• Reciprocation - People tend to return a favor. Thus, the pervasiveness of free samples in marketing. In his conferences, he often uses the example of Ethiopia providing thousands of dollars in humanitarian aid to Mexico just after the 1985 earthquake, despite Ethiopia suffering from a crippling famine and civil war at the time. Ethiopia had been reciprocating for the diplomatic support Mexico provided when Italy invaded Ethiopia in 1937.
  • Commitment and Consistency - Once people commit to what they think is right, orally or in writing, they are more likely to honor that commitment, even if the original incentive or motivation is subsequently removed. For example, in car sales, suddenly raising the price at the last moment works because the buyer has already decided to buy. See cognitive dissonance.
  • Social Proof - People will do things that they see other people are doing. For example, in one experiment, one or more confederates would look up into the sky; bystanders would then look up into the sky to see what they were seeing. At one point this experiment aborted, as so many people were looking up that they stopped traffic. See conformity, and the Asch conformity experiments.
  • Authority - People will tend to obey authority figures, even if they are asked to perform objectionable acts. Cialdini cites incidents, such as the Milgram experiments in the early 1960s and the My Lai massacre.
  • Liking - People are easily persuaded by other people whom they like. Cialdini cites the marketing of Tupperware in what might now be called viral marketing. People were more likely to buy if they liked the person selling it to them. Some of the many biases favoring more attractive people are discussed. See physical attractiveness stereotype.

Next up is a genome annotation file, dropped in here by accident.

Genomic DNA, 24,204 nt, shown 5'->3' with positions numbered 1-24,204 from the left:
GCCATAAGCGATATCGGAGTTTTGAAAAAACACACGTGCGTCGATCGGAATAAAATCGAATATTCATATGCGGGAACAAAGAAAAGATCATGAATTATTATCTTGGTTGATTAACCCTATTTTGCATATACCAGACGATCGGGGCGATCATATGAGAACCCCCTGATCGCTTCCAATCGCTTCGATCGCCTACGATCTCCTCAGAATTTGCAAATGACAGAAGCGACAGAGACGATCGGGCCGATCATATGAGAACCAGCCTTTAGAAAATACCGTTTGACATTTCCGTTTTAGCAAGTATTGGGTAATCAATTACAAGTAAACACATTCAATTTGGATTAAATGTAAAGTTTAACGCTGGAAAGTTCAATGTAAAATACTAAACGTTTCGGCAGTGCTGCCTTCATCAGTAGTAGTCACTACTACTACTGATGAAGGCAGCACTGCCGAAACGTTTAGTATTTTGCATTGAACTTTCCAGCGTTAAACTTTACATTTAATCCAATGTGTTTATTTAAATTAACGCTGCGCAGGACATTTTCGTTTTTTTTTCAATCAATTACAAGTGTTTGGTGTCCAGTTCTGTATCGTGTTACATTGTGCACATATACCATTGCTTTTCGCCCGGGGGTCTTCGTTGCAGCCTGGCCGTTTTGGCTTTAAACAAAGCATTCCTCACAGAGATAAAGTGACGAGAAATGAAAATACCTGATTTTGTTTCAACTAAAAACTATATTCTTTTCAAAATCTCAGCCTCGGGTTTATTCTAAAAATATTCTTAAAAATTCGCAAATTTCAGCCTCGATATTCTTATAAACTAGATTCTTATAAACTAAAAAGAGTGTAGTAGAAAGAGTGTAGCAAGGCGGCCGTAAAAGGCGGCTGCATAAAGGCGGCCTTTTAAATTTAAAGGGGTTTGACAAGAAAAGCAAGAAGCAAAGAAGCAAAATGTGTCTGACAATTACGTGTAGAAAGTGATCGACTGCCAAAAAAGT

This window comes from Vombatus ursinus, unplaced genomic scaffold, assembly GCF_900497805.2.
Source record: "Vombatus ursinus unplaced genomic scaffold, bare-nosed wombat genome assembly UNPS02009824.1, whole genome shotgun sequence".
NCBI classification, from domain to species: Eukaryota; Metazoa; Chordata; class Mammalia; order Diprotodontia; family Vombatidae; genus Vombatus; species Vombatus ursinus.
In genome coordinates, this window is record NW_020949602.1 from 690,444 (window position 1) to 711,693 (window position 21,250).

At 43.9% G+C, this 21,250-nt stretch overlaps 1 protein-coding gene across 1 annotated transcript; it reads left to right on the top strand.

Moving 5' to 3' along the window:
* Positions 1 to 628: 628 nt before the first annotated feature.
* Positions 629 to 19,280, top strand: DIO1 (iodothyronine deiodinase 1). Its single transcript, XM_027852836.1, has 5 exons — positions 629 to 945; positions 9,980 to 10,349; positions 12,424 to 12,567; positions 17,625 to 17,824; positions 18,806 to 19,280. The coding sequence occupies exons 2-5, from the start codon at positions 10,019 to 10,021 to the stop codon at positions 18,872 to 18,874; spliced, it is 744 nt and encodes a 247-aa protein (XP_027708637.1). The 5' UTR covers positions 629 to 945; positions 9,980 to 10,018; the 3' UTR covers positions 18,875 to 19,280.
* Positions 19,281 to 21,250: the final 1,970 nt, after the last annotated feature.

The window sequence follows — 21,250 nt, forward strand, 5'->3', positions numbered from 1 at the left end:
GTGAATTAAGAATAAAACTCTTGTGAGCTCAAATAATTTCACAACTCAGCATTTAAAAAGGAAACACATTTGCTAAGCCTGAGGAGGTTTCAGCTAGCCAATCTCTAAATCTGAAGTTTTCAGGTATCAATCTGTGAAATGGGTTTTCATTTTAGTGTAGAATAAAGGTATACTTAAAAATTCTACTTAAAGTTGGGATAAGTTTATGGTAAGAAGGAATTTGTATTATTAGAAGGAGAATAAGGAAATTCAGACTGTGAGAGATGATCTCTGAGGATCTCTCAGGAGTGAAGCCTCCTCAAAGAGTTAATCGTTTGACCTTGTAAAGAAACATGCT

• Scarcity - Perceived scarcity will generate demand. For example, saying offers are available for a "limited time only" encourages sales.

Propaganda is also closely related to Persuasion. Its a concerted set of messages aimed at influencing the opinions or behavior of large numbers of people. Instead of impartially providing information, propaganda in its most basic sense presents information in order to influence its audience. The most effective propaganda is often completely truthful, but some propaganda presents facts selectively to encourage a particular synthesis, or gives loaded messages in order to produce an emotional rather than rational response to the information presented. The desired result is a change of the cognitive narrative of the subject in the target audience. The term 'propaganda' first appeared in 1622 when Pope Gregory XV established the Sacred Congregation for Propagating the Faith. Propaganda was then as now about convincing large numbers of people about the veracity of a given set of ideas. Propaganda is as old as people, politics and religion.


Methods of persuasion

By appeal to reason:

By appeal to emotion:

Aids to persuasion:

Other techniques, which may or may not work:

Coercive techniques, some of which are highly controversial and/or not scientifically proven to be effective:


See also

References

References

  1. Cialdini, R. B. (2001). Influence: Science and practice (4th ed.). Boston: Allyn & Bacon.

Further reading

Books

  • Hamilton, M. A. (2007). Motivation, social context, and cognitive processing as evolving concepts in persuasion theory. Mahwah, NJ: Lawrence Erlbaum Associates Publishers.
  • Harrell, T. H., Beiman, I., & LaPointe, K. (1986). Didactic persuasion techniques in cognitive restructuring. New York, NY: Springer Publishing Co.


Papers